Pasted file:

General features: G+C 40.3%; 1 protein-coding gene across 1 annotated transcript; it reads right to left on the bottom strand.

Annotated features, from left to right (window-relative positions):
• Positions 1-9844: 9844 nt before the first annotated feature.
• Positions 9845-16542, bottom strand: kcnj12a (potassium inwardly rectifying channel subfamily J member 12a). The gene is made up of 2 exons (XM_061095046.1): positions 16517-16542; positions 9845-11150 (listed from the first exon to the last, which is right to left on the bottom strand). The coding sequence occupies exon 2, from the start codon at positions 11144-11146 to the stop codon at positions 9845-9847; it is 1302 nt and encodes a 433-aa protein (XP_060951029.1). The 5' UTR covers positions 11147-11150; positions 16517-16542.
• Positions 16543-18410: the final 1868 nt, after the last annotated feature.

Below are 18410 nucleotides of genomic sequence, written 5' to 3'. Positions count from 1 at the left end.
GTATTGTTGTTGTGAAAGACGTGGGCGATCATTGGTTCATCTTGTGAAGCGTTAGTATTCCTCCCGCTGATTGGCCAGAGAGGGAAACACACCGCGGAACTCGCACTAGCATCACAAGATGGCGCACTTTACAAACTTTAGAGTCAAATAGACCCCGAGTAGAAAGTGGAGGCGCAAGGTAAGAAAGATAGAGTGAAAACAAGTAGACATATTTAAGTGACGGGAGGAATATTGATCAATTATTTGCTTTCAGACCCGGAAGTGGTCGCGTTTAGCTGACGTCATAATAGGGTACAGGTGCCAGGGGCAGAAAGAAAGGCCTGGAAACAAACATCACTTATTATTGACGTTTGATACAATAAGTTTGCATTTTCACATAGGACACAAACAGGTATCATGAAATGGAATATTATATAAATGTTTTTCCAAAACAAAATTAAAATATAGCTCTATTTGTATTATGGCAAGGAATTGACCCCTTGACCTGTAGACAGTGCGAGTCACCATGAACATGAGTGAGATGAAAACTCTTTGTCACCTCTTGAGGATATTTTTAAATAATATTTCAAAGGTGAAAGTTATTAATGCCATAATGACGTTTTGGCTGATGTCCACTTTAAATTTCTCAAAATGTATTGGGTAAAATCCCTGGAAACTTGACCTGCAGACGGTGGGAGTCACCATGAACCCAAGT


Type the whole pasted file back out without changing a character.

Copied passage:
General features: G+C 40.3%; 1 protein-coding gene across 1 annotated transcript; it reads right to left on the bottom strand.

Annotated features, from left to right (window-relative positions):
• Positions 1-9844: 9844 nt before the first annotated feature.
• Positions 9845-16542, bottom strand: kcnj12a (potassium inwardly rectifying channel subfamily J member 12a). The gene is made up of 2 exons (XM_061095046.1): positions 16517-16542; positions 9845-11150 (listed from the first exon to the last, which is right to left on the bottom strand). The coding sequence occupies exon 2, from the start codon at positions 11144-11146 to the stop codon at positions 9845-9847; it is 1302 nt and encodes a 433-aa protein (XP_060951029.1). The 5' UTR covers positions 11147-11150; positions 16517-16542.
• Positions 16543-18410: the final 1868 nt, after the last annotated feature.

Below are 18410 nucleotides of genomic sequence, written 5' to 3'. Positions count from 1 at the left end.
GTATTGTTGTTGTGAAAGACGTGGGCGATCATTGGTTCATCTTGTGAAGCGTTAGTATTCCTCCCGCTGATTGGCCAGAGAGGGAAACACACCGCGGAACTCGCACTAGCATCACAAGATGGCGCACTTTACAAACTTTAGAGTCAAATAGACCCCGAGTAGAAAGTGGAGGCGCAAGGTAAGAAAGATAGAGTGAAAACAAGTAGACATATTTAAGTGACGGGAGGAATATTGATCAATTATTTGCTTTCAGACCCGGAAGTGGTCGCGTTTAGCTGACGTCATAATAGGGTACAGGTGCCAGGGGCAGAAAGAAAGGCCTGGAAACAAACATCACTTATTATTGACGTTTGATACAATAAGTTTGCATTTTCACATAGGACACAAACAGGTATCATGAAATGGAATATTATATAAATGTTTTTCCAAAACAAAATTAAAATATAGCTCTATTTGTATTATGGCAAGGAATTGACCCCTTGACCTGTAGACAGTGCGAGTCACCATGAACATGAGTGAGATGAAAACTCTTTGTCACCTCTTGAGGATATTTTTAAATAATATTTCAAAGGTGAAAGTTATTAATGCCATAATGACGTTTTGGCTGATGTCCACTTTAAATTTCTCAAAATGTATTGGGTAAAATCCCTGGAAACTTGACCTGCAGACGGTGGGAGTCACCATGAACCCAAGT